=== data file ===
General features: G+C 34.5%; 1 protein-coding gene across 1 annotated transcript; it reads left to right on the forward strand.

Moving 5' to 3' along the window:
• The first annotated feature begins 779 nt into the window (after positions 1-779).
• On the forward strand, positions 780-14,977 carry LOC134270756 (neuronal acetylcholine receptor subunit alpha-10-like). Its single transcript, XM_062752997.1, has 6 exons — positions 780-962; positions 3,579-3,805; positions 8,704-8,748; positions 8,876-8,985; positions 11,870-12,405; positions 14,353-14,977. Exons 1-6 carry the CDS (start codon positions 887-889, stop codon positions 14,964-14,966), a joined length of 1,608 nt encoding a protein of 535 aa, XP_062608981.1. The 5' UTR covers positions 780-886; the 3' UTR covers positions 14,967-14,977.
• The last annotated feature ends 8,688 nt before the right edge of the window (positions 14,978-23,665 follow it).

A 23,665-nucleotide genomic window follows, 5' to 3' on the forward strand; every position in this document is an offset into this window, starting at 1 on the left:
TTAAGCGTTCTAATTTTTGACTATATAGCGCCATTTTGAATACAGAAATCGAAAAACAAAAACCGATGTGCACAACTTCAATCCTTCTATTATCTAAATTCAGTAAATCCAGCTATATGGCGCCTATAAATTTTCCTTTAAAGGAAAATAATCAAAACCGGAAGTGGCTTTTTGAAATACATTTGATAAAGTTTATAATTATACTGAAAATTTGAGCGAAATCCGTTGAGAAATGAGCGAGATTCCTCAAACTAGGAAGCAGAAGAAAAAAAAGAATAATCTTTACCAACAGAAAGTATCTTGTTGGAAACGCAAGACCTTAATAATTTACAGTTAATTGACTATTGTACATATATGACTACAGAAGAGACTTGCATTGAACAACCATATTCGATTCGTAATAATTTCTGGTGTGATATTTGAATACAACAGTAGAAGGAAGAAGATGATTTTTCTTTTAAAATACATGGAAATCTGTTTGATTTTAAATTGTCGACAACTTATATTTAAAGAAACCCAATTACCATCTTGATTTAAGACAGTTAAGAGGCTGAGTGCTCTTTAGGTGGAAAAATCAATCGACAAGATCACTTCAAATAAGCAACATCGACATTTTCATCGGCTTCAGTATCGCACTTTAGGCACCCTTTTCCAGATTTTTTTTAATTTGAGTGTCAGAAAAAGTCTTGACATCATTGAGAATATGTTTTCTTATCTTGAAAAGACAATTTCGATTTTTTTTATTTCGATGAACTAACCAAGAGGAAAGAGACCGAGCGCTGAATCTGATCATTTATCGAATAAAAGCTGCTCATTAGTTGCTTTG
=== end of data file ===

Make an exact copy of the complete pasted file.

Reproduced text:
General features: G+C 34.5%; 1 protein-coding gene across 1 annotated transcript; it reads left to right on the forward strand.

Moving 5' to 3' along the window:
• The first annotated feature begins 779 nt into the window (after positions 1-779).
• On the forward strand, positions 780-14,977 carry LOC134270756 (neuronal acetylcholine receptor subunit alpha-10-like). Its single transcript, XM_062752997.1, has 6 exons — positions 780-962; positions 3,579-3,805; positions 8,704-8,748; positions 8,876-8,985; positions 11,870-12,405; positions 14,353-14,977. Exons 1-6 carry the CDS (start codon positions 887-889, stop codon positions 14,964-14,966), a joined length of 1,608 nt encoding a protein of 535 aa, XP_062608981.1. The 5' UTR covers positions 780-886; the 3' UTR covers positions 14,967-14,977.
• The last annotated feature ends 8,688 nt before the right edge of the window (positions 14,978-23,665 follow it).

A 23,665-nucleotide genomic window follows, 5' to 3' on the forward strand; every position in this document is an offset into this window, starting at 1 on the left:
TTAAGCGTTCTAATTTTTGACTATATAGCGCCATTTTGAATACAGAAATCGAAAAACAAAAACCGATGTGCACAACTTCAATCCTTCTATTATCTAAATTCAGTAAATCCAGCTATATGGCGCCTATAAATTTTCCTTTAAAGGAAAATAATCAAAACCGGAAGTGGCTTTTTGAAATACATTTGATAAAGTTTATAATTATACTGAAAATTTGAGCGAAATCCGTTGAGAAATGAGCGAGATTCCTCAAACTAGGAAGCAGAAGAAAAAAAAGAATAATCTTTACCAACAGAAAGTATCTTGTTGGAAACGCAAGACCTTAATAATTTACAGTTAATTGACTATTGTACATATATGACTACAGAAGAGACTTGCATTGAACAACCATATTCGATTCGTAATAATTTCTGGTGTGATATTTGAATACAACAGTAGAAGGAAGAAGATGATTTTTCTTTTAAAATACATGGAAATCTGTTTGATTTTAAATTGTCGACAACTTATATTTAAAGAAACCCAATTACCATCTTGATTTAAGACAGTTAAGAGGCTGAGTGCTCTTTAGGTGGAAAAATCAATCGACAAGATCACTTCAAATAAGCAACATCGACATTTTCATCGGCTTCAGTATCGCACTTTAGGCACCCTTTTCCAGATTTTTTTTAATTTGAGTGTCAGAAAAAGTCTTGACATCATTGAGAATATGTTTTCTTATCTTGAAAAGACAATTTCGATTTTTTTTATTTCGATGAACTAACCAAGAGGAAAGAGACCGAGCGCTGAATCTGATCATTTATCGAATAAAAGCTGCTCATTAGTTGCTTTG